Women’s Perspectives Important in New DOD Strategy Push

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Women make up more than half of the people on Earth, and militaries that do not consider gender perspectives in their strategies will be at a distinct disadvantage.

That is the impetus behind the U.S. Women, Peace and Security Policy that President Donald J. Trump released last month. The strategy recognizes the diverse roles women play in preventing and resolving conflicts. It also notes the women’s contributions in countering terrorism and violent extremism and recognizes the key role they play in rebuilding societies and ensuring areas do not fall back into conflict.

DOD, the State Department, the Department of Homeland Security and the U.S. Agency for International Development will implement the strategy. The U.S. military is working to ensure that gender considerations are part of strategy, said Army Maj. Erica Courtney at the Joint Staff’s global policy and plans office. Officials from the Office of the Secretary of Defense, the Joint Staff and the combatant commands met at the Pentagon this week to chart the way forward.

The strategy looks to build a “gender network” that will be trained from the tactical to the strategic level to take into consideration women’s perspectives, problems, opportunities and concerns.

The U.S. military has done this in the past. Women’s outreach teams worked in Afghanistan, Iraq, Kosovo and Bosnia. Portions of the provincial reconstruction teams in Afghanistan aimed at empowering women. In many conflict zones, women have had to step into roles they have not held before in business, politics and security. Understanding the cultures and history in a region has become more important, and the role of women in the societies can truly be a game changer, Courtney said.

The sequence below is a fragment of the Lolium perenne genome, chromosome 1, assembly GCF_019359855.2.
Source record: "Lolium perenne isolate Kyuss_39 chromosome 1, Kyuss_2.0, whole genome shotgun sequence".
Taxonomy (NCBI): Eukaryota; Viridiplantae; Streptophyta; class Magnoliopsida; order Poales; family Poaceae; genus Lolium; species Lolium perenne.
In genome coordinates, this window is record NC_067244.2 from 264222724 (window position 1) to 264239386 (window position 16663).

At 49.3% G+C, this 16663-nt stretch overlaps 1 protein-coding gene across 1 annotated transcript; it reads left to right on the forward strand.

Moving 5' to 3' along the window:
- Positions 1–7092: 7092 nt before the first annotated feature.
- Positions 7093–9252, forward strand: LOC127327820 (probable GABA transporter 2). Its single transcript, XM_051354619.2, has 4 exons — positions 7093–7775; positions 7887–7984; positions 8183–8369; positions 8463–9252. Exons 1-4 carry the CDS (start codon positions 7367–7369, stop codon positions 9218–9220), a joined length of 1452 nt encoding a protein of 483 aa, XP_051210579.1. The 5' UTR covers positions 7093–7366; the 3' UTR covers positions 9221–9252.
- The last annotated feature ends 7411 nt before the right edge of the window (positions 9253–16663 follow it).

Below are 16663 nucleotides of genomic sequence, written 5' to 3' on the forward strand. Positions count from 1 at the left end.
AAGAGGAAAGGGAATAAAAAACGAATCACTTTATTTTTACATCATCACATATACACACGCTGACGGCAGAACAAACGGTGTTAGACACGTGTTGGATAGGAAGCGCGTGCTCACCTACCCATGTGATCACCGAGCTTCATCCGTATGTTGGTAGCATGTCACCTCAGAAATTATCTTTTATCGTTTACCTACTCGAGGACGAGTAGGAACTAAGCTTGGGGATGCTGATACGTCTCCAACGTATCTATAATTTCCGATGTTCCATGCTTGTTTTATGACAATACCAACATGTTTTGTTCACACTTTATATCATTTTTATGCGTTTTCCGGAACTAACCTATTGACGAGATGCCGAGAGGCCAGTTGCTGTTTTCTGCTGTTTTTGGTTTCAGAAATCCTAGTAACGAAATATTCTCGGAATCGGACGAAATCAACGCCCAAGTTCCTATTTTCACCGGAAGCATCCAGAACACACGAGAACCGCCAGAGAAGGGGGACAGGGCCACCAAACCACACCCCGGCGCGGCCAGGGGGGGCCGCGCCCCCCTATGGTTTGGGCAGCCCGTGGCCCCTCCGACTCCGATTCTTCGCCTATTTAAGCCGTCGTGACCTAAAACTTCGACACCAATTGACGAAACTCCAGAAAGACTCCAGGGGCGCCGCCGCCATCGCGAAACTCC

Women pay a disproportionate price in these conflict zones as well, she said. The violent extremist organizations fund themselves out of the women and children in these areas — from the child brides of Boko Haram, to the trafficking of Yazidi women by ISIS in Syria and Iraq to  the child soldiers of Somalia. “If we are not paying attention to what’s happening [to the women and children], and how it affects the guys with guns, then we are missing the picture,” she said.

The U.S. military has been doing this, but it has never been institutionalized, Courtney said. “What we are working on now … is a women’s peace and security implementation plan, which is much more than words on paper,” she said. “This is roles and responsibilities. This is metrics. Everybody is going to have equities from training to the implementation of training.”

The Pentagon meeting brought together gender advisors from the combatant commands and the Joint Staff with representatives from State and USAID. “There was a consensus on what we have to concentrate on as a community, and as DOD,” Courtney said.

The deadline for the plan is Sept. 11, and the secretary of defense has ultimate responsibility for the plan within the department and will brief Congress each year on progress in the effort.

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